Gokyo – Lungden – a pass!

16. April 2024



In the morning it went as planned: at 5.30am Tenji shouldered both backpacks and I shouldered my camera. A word about both nights above 4,000 metres: Does anyone remember the blog about the Annapurna circuit? I complained about sleeplessness on the two nights above 4,000 metres, feeling unwell, with lots of worries and the certainty of descending – which disappeared into thin air after my morning coffee. This time I had thought about something: if coffee is so successful in the morning, maybe it’s the same at night? I had a “luxury bag” that I could put in Tenji’s large backpack. It contained my St. Pauli hoodie (too heavy and big for trekking compared to fleece), which was the best decision as a night top – cosy and with a hood – and a small thermos flask, which I had filled with hot water in the evening. Instant coffee and biscuits came into play when I started to get a headache and feel unwell. And it worked! The headaches went away and the mental worries didn’t even materialise. Of course I was mostly sleepless, but I was also sleepless without coffee at high altitudes.


The lake lay there quietly, we walked along the right-hand side towards the pass. People had already set off in front of us, and at some point the next ones came behind us. My throat and bronchial tubes were quite sore and my legs were pretty weak. Sometimes I toyed with the idea of turning round, but somehow I thought that was stupid and so I continued step by step.














Back there, the sun was just crawling over Mt Everest and we were no longer hiking in the shade.






Here you can now see the path quite clearly: first the zigzag upwards (which was partly steeper than it looks here), then to the left to the snowfield and further upwards. And somewhere much higher up was the pass.






This person with the blue backpack overtook us, but Tenji kept having to call him back on his choice of route because he kept wanting to go the wrong way. He later found other people who he could follow well.


Here you can now see Mt. Everest, the highest mountain massif on the left under the sun, which is Mt. Everest, Nuptse and Lhotse.










And after the snowfield, I was fighting for every step and had the feeling that the pass was infinitely high and unreachable. Fortunately, my feeling wasn’t right and at some point I was actually sitting under the prayer flags and shed a few tears of exhaustion again. It was definitely one of the passes where I struggled the most. The Renjo-la is 5,360 metres high, but it was already a bit late for the great view as it was getting cloudy. Tenji didn’t seem very exhausted, he knew how to deal with my emotions better by now and was simply happy that we were now at the top.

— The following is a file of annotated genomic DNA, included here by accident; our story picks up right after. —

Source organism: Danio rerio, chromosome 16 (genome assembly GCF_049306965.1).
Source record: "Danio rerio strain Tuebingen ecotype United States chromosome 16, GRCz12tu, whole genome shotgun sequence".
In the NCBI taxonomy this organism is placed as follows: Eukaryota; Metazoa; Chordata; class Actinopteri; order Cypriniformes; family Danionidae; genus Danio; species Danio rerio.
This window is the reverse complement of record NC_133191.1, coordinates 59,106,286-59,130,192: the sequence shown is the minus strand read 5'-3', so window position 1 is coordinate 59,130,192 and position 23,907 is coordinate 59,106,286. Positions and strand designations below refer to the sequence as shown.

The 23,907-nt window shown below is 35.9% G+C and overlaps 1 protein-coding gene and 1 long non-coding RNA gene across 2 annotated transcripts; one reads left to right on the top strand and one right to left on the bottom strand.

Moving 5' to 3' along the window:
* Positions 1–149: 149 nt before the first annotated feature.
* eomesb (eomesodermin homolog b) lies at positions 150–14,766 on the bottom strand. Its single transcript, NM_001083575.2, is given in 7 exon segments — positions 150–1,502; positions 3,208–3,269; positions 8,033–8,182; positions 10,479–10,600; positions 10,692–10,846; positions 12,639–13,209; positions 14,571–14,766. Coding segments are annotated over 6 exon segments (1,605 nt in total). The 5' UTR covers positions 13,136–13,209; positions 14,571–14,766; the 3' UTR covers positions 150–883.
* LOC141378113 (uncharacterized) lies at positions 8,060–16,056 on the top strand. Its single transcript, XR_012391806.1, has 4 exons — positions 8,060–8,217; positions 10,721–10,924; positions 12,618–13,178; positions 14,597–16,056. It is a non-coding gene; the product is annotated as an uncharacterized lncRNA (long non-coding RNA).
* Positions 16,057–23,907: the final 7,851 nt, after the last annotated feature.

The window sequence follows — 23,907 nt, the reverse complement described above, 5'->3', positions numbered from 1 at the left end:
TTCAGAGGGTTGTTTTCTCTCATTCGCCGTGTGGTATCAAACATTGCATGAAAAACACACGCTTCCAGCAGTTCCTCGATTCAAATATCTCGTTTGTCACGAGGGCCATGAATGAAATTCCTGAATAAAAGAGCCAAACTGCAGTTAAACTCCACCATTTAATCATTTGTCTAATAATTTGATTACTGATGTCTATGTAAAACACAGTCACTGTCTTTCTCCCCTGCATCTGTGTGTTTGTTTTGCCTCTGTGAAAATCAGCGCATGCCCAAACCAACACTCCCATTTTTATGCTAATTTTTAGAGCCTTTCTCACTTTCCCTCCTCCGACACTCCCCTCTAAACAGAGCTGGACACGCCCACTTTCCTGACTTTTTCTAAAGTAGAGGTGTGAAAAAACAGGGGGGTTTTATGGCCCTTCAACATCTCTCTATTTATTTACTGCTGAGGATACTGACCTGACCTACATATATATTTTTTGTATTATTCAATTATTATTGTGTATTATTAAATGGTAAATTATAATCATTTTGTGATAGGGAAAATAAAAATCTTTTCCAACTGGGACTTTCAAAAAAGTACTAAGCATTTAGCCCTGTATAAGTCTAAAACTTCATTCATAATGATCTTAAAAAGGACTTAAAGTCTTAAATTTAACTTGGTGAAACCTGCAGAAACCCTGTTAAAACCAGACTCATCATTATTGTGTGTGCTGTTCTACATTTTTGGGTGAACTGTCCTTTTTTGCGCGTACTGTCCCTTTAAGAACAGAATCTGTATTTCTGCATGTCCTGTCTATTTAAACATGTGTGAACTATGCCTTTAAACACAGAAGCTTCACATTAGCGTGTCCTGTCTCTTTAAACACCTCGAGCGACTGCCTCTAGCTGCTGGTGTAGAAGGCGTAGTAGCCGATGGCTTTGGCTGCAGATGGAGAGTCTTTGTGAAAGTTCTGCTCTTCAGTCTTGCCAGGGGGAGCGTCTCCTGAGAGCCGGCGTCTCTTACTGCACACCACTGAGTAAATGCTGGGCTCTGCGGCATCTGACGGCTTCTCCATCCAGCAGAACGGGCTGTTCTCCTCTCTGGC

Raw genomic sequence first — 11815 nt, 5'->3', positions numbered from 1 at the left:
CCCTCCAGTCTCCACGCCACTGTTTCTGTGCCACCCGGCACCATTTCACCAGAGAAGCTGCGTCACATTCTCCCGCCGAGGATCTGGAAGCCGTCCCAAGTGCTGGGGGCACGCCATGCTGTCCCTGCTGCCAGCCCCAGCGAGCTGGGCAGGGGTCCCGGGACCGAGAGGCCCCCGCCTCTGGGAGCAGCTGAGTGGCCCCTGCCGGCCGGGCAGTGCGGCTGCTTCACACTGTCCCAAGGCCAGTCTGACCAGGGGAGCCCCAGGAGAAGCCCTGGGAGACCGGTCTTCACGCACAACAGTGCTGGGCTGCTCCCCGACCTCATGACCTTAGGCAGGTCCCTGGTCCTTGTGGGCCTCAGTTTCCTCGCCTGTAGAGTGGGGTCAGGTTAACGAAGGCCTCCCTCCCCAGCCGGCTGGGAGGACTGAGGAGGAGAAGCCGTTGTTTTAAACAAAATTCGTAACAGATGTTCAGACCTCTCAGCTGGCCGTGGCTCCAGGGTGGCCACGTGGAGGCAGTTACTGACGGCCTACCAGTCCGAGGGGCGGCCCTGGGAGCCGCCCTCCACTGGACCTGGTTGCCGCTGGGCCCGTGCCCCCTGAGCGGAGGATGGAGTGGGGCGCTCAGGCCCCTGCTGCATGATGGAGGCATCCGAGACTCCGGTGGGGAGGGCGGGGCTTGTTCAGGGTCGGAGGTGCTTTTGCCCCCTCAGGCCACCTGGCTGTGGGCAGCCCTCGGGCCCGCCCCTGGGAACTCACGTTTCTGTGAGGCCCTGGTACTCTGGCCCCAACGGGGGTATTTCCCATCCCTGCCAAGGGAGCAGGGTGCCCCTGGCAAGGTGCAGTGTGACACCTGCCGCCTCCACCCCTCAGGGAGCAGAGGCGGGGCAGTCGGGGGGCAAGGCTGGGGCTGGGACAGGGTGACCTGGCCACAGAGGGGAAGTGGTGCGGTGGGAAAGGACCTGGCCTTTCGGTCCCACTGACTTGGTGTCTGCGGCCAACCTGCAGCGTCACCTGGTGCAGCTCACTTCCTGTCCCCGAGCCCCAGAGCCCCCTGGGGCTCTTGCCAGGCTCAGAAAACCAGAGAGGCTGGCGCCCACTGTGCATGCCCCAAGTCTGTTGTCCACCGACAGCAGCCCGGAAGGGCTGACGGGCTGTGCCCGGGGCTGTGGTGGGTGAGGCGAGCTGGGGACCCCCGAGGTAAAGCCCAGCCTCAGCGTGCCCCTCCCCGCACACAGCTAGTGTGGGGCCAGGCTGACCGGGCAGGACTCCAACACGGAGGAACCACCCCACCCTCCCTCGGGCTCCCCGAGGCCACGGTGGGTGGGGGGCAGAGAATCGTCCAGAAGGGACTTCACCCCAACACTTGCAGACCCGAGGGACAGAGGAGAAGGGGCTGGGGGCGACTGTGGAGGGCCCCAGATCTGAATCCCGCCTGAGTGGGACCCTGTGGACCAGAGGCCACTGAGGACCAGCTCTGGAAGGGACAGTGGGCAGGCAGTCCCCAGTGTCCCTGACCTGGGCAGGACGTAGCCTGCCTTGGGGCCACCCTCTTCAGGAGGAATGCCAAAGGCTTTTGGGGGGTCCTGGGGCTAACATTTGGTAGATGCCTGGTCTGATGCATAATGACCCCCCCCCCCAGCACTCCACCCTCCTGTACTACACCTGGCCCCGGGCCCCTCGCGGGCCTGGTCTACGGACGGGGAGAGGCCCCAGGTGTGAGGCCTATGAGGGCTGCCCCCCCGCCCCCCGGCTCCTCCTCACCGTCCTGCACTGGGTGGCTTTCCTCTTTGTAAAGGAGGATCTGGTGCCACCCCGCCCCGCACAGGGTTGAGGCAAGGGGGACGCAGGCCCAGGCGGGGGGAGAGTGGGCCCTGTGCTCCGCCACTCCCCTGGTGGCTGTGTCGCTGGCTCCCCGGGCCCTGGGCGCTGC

Gokyo-view (incl. Everest and Lhotse)


There was also a lake on the other side. There were many steps leading down to it. I was able to walk a little faster there. And after lunch halfway down, I carried my backpack myself again.







After lunch, we met some people who wanted to go up. They looked terribly exhausted and their guides didn’t look too happy either. It was already a bit late and the route was still long. I would actually not have liked to do the 3 passes tour from their pass side – and was now glad to have done it the other way round. The ascent is much harder. Not only do you have to walk more metres in altitude (400 m), but you first have a steeper ascent, then a very long stretch of gentler ascent and then, if you’re so altitude-deprived anyway, you have to climb all the steps really hard.




So I went down steeply and then it became flatter and looked completely different, especially when it was cloudy.










Lungden, a small village at 4,400 metres, was our destination. The lodge there was very popular and a little more crowded. Once again, I got talking to an Indian at the stove. Why were there so many here? Yes, Indian life was changing a lot. They had realised that there was a little more to life besides work and family. Another Indian also remarked that there was now something like “me-time” as a value in India. Although I am only talking about male Indians here, there were also many women – but they tended to be travelling in larger groups directly to Everest Base Camp.

Almost all of them wanted to set off for the pass at 4.30 am or so. When I arrived for breakfast at 7:00, the Indian was still there: digestive problems. Better to wait a day.


I kept coughing and sniffling to myself (actually not the best thing to do by the stove, but it was so cold further away….) and because the lodges are very wafer-thin, I felt even more sorry for everyone that night when I just couldn’t stop coughing.